Defendants assert that the Federal Employers' Liability Act (“FELA”) requires the dismissal of this lawsuit. Their argument is twofold. First, Defendants contend that Norfolk Southern's lawsuit for property damages precludes them from filing personal injury claims in the venue of their choice. Second, they argue that the railroad's property damage lawsuit is an improper attempt to exempt itself from tort liability. Both assertions require this Court to find that a railroad employer's claim for property damages fits within the purview of FELA Section 5's any “device whatsoever” language. 45 U.S.C. § 55. For reasons stated below, the Court finds that Defendants' arguments fail and Norfolk Southern may proceed on its claims.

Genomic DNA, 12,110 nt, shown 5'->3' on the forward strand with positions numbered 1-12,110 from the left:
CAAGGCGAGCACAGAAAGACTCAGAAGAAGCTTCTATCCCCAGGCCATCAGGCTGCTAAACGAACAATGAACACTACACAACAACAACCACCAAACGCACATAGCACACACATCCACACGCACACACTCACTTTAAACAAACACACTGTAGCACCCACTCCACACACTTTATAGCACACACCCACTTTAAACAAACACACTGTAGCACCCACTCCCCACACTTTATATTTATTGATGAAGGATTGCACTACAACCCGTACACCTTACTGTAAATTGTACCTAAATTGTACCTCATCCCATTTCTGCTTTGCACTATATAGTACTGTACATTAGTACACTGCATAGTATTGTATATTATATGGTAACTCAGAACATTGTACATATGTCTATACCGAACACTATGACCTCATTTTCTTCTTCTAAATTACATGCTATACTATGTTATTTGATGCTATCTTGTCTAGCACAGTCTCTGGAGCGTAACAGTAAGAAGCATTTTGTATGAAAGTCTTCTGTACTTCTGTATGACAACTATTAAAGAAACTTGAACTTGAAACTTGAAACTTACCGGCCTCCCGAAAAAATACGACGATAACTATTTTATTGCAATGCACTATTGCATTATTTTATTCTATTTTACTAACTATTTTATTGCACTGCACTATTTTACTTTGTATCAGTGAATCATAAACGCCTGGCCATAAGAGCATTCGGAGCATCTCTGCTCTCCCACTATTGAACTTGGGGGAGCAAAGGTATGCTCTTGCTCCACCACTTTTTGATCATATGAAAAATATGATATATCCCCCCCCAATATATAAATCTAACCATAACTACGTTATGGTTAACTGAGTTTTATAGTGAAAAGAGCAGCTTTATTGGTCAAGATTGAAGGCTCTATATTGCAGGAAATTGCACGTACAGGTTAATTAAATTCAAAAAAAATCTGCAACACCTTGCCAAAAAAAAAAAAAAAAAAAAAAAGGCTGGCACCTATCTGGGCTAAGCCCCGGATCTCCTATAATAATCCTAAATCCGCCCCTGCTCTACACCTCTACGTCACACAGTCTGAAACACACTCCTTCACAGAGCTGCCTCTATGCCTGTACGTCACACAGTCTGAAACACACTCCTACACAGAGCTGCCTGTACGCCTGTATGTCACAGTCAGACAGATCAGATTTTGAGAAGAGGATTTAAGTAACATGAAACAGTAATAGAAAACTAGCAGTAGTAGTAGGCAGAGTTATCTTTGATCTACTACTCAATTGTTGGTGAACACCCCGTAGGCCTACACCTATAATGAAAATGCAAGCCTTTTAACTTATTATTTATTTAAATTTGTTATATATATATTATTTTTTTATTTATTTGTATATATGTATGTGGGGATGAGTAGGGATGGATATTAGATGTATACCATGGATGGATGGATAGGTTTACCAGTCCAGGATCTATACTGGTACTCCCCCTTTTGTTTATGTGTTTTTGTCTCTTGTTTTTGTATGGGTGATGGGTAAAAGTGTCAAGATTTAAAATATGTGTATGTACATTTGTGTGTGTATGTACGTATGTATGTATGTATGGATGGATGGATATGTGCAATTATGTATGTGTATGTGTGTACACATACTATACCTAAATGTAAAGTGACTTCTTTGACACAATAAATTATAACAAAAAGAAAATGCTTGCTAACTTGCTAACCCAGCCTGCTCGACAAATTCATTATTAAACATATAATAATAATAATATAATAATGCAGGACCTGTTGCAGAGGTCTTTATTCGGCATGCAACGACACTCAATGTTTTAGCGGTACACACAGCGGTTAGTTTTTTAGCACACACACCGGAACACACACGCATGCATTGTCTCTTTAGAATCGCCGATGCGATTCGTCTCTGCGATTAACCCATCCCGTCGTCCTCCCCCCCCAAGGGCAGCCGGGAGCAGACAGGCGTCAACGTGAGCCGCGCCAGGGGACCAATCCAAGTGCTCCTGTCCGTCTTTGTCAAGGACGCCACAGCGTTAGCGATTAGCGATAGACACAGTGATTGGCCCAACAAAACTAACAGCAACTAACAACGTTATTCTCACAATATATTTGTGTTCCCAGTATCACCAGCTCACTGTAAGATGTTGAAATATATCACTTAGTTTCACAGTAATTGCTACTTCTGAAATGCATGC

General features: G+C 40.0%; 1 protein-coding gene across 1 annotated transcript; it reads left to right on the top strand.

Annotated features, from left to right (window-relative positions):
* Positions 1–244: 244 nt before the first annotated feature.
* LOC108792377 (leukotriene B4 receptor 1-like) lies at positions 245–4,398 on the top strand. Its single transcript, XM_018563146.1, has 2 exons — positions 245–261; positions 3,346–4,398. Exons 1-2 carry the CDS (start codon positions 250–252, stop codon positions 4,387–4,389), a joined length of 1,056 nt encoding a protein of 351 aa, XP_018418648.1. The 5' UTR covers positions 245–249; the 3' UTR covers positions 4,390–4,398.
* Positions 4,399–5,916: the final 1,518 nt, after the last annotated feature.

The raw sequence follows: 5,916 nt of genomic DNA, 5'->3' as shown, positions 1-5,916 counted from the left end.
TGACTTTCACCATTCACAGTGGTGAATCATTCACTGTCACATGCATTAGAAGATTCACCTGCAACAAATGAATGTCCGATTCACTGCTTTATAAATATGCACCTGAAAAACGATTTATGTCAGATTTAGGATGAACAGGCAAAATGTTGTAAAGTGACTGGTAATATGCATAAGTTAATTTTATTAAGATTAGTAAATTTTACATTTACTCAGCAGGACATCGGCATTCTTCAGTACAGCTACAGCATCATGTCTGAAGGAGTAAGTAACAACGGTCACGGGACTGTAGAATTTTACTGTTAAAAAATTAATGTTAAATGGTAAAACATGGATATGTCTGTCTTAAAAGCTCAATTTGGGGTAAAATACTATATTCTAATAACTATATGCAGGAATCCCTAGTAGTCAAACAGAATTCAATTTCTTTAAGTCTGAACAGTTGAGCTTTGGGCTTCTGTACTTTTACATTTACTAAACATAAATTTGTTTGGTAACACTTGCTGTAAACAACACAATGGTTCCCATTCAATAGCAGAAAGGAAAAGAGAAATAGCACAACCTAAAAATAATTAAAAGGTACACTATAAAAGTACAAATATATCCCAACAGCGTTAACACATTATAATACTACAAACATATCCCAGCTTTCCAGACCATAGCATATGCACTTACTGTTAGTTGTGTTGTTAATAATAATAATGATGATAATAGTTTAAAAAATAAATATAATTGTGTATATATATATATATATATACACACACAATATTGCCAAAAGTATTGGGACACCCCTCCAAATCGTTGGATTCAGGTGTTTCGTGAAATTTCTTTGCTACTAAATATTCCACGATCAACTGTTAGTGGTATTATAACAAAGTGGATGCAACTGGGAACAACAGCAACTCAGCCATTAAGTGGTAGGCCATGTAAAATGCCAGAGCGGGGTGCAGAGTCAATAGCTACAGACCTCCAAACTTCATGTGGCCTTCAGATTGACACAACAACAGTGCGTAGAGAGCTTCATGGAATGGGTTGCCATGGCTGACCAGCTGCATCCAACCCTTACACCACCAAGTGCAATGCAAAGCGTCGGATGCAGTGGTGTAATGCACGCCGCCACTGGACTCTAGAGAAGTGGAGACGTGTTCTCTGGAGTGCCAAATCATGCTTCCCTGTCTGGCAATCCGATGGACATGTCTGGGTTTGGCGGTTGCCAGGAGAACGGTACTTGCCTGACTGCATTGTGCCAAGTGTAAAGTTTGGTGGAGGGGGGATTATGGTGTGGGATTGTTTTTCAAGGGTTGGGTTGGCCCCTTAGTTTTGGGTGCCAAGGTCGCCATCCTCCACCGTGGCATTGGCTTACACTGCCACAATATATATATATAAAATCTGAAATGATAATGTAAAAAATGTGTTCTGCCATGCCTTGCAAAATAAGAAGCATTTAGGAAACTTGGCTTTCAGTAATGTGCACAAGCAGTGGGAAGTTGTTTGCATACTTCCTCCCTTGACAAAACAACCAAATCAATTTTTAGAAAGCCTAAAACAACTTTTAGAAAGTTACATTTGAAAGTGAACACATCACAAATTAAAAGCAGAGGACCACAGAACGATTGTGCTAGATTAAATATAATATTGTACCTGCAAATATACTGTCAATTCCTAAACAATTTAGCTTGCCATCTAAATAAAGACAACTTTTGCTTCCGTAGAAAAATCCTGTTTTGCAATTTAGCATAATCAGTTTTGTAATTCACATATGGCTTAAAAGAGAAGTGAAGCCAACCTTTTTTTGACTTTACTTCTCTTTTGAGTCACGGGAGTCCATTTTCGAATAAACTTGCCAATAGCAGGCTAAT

FELA provides the exclusive remedy for railroad workers and their dependents to recover from railroads for injuries caused by the negligence of the railroad or fellow employees. 45 U.S.C. § 51; William P. Murphy, Sidetracking the FELA: The Railroads' Property Damage Claims, 69 Minn. L. Rev. 349, 394 (1985). Conscious of the thousands of railroad injuries or deaths occurring each year, Congress created a federal solution that helped transfer the risk of “doing business” from the employee to the railroad employer. Consol. Rail Corp. v. Gottshall, 512 U.S. 532, 542 (1994). Congress intended FELA to be a “departure from common law principles of liability.” Lewis v. CSX Transp., Inc., 778 F.Supp.2d 821, 834 (S.D. Ohio 2011) (citing Aparicio v. Norfolk & W. Ry. Co., 84 F.3d 803, 807 (6th Cir. 1996)). Accordingly, it eliminated several of the common law defenses that had previously barred railroad workers from prevailing on their tort claims. For example, FELA “abolished the fellow servant rule, rejected the doctrine of contributory negligence in favor of that of comparative negligence, and prohibited employers from exempting themselves from FELA through contract.” Gottshall, 512 U.S. at 542. FELA also eliminated the defense of assumption of the risk and abolished a railroad's right to remove an action brought under the statute to federal court. 45 U.S.C. §§ 54, 56; see Tiller v. Atlantic Coast Line R.R., 318 U.S. 54, 62-64 (1943).